Second, the report was commissioned in April 2014 and expected to be released alongside the government’s Counter-Extremism Strategy in March, but it was not published until December 2015. Indeed, it was published on the final day for government statements before Christmas. The UK government, especially Cameron, would like this review to be forgotten during the Christmas and New Year holidays.
Third, while the Muslim Brotherhood's public narrative has emphasised engagement and not violence, the group has used violence on occasions to achieve its goals. The report mentions that the Muslim Brotherhood has never disowned Qutb’s views on jihad institutionally. In addition, the group is prepared to use violence where peaceful ways are ineffective. Muslim Brotherhood-related organisations and individuals in the UK have openly supported the activities of Hamas. People associated with the Muslim Brotherhood in the UK have applauded suicide bombing by Hamas. This reality was not translated into any recommendations on tackling this notion of the acceptability of using force — if only as a last resort — as espoused by the Muslim Brotherhood.
Fourth, several members and leaders of the Muslim Brotherhood moved from Egypt and the UAE to the UK since 2013, after Mohamed Morsi’s ouster. Therefore, talk about stopping some members of the Muslim Brotherhood from coming to the UK is too little too late in the eyes of critics of the Muslim Brotherhood.
Fifth, Mr Charles Farr, who helped John Jenkins in this report, said that groups and people in the UK linked to the Muslim Brotherhood had in the past held out the prospect and ambition of an Islamic state in this country as elsewhere. However, he found that there was no indication that the Muslim Brotherhood itself held this view or at least openly promoted an Islamic state in the UK. I would argue that political correctness and naivety intervened in reaching this conclusion, since this aspiration falls silently under the desire to establish an Islamic Caliphate across the whole world, being one of the main cornerstones of the Muslim Brotherhood since its founding by Hassan Al-Banna.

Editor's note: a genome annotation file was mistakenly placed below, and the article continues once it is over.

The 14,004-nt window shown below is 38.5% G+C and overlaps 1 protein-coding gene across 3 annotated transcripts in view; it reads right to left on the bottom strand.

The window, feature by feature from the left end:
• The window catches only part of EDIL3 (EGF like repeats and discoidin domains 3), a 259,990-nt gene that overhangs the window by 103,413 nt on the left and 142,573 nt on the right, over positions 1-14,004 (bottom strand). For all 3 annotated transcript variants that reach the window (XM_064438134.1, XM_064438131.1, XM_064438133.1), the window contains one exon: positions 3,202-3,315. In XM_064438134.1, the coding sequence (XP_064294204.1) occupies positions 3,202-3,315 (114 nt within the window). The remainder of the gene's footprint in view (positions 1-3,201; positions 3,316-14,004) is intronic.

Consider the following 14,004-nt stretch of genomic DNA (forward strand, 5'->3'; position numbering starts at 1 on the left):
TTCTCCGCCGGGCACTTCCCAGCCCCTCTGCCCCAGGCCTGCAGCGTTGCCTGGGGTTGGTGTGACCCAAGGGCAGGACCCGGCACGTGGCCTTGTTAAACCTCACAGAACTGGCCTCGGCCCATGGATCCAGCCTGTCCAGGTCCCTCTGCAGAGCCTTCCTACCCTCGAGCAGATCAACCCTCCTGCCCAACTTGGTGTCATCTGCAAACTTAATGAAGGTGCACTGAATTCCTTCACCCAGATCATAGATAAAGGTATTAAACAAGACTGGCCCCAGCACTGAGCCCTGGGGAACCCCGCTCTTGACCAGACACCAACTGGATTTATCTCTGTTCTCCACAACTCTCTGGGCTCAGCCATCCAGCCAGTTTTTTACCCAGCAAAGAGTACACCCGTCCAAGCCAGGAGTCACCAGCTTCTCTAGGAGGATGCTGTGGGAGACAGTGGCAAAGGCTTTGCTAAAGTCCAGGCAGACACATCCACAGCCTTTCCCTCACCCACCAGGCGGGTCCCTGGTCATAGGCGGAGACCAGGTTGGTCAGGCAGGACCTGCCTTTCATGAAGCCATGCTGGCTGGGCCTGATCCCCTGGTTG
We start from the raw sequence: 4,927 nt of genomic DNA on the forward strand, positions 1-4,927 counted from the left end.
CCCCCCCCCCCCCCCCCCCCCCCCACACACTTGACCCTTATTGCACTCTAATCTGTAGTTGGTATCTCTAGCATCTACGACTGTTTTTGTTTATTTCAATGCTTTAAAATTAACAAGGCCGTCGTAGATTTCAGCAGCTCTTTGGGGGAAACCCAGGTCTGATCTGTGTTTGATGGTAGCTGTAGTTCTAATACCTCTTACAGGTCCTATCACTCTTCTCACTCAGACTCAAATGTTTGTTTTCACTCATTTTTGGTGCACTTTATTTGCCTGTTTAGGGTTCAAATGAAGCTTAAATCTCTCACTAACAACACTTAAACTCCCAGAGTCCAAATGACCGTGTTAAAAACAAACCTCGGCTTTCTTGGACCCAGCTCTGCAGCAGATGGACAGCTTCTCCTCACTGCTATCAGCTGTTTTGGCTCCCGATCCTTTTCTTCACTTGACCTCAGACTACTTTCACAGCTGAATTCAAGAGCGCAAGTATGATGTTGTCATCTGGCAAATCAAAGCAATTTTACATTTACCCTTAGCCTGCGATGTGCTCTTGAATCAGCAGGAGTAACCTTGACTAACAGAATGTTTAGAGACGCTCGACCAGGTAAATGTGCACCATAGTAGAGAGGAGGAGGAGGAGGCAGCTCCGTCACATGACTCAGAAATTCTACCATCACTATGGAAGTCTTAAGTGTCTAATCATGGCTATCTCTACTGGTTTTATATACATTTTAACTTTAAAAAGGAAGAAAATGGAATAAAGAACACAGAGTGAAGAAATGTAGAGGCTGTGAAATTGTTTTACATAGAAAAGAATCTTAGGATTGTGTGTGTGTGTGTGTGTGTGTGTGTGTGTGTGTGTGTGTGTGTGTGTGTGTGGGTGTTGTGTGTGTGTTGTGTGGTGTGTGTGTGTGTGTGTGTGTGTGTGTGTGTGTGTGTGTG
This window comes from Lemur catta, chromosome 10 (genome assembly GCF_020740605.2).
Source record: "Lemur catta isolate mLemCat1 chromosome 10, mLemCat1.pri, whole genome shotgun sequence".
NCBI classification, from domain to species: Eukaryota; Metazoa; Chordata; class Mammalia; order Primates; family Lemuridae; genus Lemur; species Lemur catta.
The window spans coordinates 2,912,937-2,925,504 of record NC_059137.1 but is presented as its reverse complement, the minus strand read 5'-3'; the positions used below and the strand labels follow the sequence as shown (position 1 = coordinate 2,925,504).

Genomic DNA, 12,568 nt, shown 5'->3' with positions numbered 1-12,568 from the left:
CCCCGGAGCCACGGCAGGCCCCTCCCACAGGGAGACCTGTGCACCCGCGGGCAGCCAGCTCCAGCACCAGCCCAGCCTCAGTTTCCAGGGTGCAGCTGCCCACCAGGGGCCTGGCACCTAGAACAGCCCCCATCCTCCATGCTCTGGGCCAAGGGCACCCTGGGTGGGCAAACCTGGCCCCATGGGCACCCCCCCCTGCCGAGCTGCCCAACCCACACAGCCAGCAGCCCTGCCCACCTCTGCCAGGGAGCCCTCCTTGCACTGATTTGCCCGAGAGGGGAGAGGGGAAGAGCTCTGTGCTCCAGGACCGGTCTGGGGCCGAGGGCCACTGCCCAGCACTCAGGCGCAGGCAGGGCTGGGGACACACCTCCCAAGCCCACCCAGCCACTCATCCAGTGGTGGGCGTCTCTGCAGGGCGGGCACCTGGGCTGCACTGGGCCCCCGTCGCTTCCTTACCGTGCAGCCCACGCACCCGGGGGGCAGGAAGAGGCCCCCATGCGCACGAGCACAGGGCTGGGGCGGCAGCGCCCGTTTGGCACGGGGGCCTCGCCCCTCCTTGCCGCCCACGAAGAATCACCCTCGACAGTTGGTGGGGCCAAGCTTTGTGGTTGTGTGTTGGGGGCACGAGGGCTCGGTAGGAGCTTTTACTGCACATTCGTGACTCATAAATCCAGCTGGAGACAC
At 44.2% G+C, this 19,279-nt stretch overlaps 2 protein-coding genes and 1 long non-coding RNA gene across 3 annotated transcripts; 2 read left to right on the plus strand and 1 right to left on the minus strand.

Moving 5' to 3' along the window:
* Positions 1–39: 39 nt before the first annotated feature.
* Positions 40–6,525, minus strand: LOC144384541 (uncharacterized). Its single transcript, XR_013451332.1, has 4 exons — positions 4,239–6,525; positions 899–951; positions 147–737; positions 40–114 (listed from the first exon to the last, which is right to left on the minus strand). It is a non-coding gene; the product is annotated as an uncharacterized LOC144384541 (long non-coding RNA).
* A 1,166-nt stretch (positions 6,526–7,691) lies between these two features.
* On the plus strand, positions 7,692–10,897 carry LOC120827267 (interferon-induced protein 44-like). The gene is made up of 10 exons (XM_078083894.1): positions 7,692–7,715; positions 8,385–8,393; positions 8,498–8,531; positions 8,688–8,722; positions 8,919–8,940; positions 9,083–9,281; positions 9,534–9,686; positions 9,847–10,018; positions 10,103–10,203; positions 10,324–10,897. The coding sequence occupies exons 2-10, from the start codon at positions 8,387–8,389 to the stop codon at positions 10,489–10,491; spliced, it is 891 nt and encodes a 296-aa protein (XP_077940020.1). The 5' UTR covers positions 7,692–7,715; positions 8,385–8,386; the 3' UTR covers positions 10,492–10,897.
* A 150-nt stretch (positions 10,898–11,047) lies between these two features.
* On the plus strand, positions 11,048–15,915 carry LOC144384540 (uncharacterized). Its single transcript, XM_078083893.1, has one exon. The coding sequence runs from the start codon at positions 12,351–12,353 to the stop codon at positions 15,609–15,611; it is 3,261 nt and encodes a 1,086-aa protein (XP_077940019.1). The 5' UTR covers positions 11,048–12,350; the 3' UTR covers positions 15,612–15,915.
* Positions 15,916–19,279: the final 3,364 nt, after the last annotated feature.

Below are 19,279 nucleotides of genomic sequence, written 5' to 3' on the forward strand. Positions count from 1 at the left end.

Sixth, the report found that literature in the Muslim Brotherhood movement in the UK continues to reflect foundational Brotherhood ideology, notably that Western society is inherently hostile to the Muslim faith and Muslim interests. Other organisations associated with the Muslim Brotherhood are against the values of British society. For example, the UK based chairman of Interpal (the Islamic Palestinian Relief and Development Fund charity organisation) has written openly in support of the death penalty for homosexuality, and stoning to death of married men and women found guilty of adultery. The UK Islamic Mission has continued to explicitly claim that it is not possible for an observant Muslim to live under a non-Islamic system of government. In 2010, a television documentary showed members of the Islamic Forum for Europe privately advocating Sharia law in Tower Hamlets, and actively seeking influence in the local council.
Finally, laws in the UK and the European Convention of Human Rights will weaken any potential steps taken by the British government to challenge the ideology and activities of the Muslim Brotherhood. Added to the vagueness of the outcomes of this probe, indicates are that it will not enable authorities to act on the ground. Notions of Islamophobia and political correctness will also hamper any actions if the Muslim Brotherhood crosses the line.
The writer is an expert on Islamic movements.